High Fat Diet Linked to Strokes in Post Menopausal Women
This relates to women having more than 7 grams a day of trans fats, mostly found in processed, baked and fried foods so may be time for a change in diet?
This information comes from the US, but it is likely to be highly relevant for all women on a western diet. Before menopause, women have a lower risk of stroke compared to men of similar age, but this situation reverses after menopause and women with a high fat intake at this point in their lives have a 40 percent higher incidence of clot-caused strokes than women on a low fat diet.
This finding was reported at the American Stroke Association’s International Stroke Conference and the warning bell is for women having more than 7 grams a day of trans fats, mostly found in processed, baked and fried foods.
Ischemic strokes are caused by blockages in blood vessels in or leading to the brain and the researchers reported positive associations between total fat intake and ischemic stroke incidence and between trans fat intake and ischemic stroke incidence. We know from previous studies shows that different types of fat have different effects on the incidence of coronary heart disease (CHD), with trans fat being identified as a risk factor but those were small scale studies. This one involved 87,230 post-menopausal women ages 50 to 79 who participated in the Women’s Health Initiative (WHI) Observational Study, by answering a food frequency questionnaire when they entered the study and were then followed for an average of 7.6 years.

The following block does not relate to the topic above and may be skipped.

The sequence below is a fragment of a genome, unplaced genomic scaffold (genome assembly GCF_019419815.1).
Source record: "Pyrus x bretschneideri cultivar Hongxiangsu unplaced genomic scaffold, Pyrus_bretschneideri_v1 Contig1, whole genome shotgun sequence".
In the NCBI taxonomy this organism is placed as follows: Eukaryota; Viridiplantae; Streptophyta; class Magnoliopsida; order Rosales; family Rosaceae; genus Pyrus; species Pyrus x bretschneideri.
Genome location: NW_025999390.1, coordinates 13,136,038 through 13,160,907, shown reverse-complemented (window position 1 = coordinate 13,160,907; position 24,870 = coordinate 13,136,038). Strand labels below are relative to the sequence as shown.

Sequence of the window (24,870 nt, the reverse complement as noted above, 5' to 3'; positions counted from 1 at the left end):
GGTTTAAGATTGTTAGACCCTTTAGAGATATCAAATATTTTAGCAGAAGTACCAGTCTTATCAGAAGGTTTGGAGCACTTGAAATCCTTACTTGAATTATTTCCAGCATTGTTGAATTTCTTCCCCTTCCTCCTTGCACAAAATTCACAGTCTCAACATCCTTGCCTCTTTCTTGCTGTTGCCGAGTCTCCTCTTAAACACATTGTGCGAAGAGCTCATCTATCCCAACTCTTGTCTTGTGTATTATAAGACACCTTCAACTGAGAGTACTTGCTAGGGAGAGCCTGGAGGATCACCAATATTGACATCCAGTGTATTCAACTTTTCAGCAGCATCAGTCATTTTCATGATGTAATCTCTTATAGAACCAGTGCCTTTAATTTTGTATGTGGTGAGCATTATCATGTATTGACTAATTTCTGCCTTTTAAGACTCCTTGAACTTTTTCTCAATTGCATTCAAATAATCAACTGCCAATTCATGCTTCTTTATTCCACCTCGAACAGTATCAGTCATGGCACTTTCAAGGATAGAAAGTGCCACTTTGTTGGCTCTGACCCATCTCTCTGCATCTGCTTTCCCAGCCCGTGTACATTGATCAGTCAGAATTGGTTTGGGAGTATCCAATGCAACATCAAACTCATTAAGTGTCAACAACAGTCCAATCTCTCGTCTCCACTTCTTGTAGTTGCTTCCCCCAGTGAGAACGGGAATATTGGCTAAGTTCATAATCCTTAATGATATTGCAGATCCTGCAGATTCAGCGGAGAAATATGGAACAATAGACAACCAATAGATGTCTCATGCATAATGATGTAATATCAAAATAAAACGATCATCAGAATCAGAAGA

During that time, 1,049 ischemic strokes occurred and the researchers looked for links between dietary fat intake of all types (saturated fat, monounsaturated fat, polyunsaturated fat and trans fat) and ischemic strokes and covered all health variables including physical activity, drug use, smoking, alcohol and hormone therapy. The top 25% of women had an average total fat intake of 86 grams a day and the lowest 25% consumed just 26 grams a day. With a 40% risk of stroke at the top end of fat intake it makes sense to monitor fat intake, and particularly trans fats to keep their levels down.
How much fat can you have?
If you are not sure of how much fat a day you take in, there is a handy way to determine it and the example below is based on the average amount that a woman needs which is a total of 2,000 calories a day, but you can be more accurate by exactly working out your daily calorie intake.
1. Take the number of calories you eat each day and multiply it by 30 percent (.30). For example: 2,000 calories x .30 = 600 calories from fat
2. Divide your answer by 9 because there are 9 calories in each gram of fat. This will give you the number of grams of fat per day that should be your goal.
600 ÷ 9 = 65 grams
You can use a calculator if you need to – I certainly did!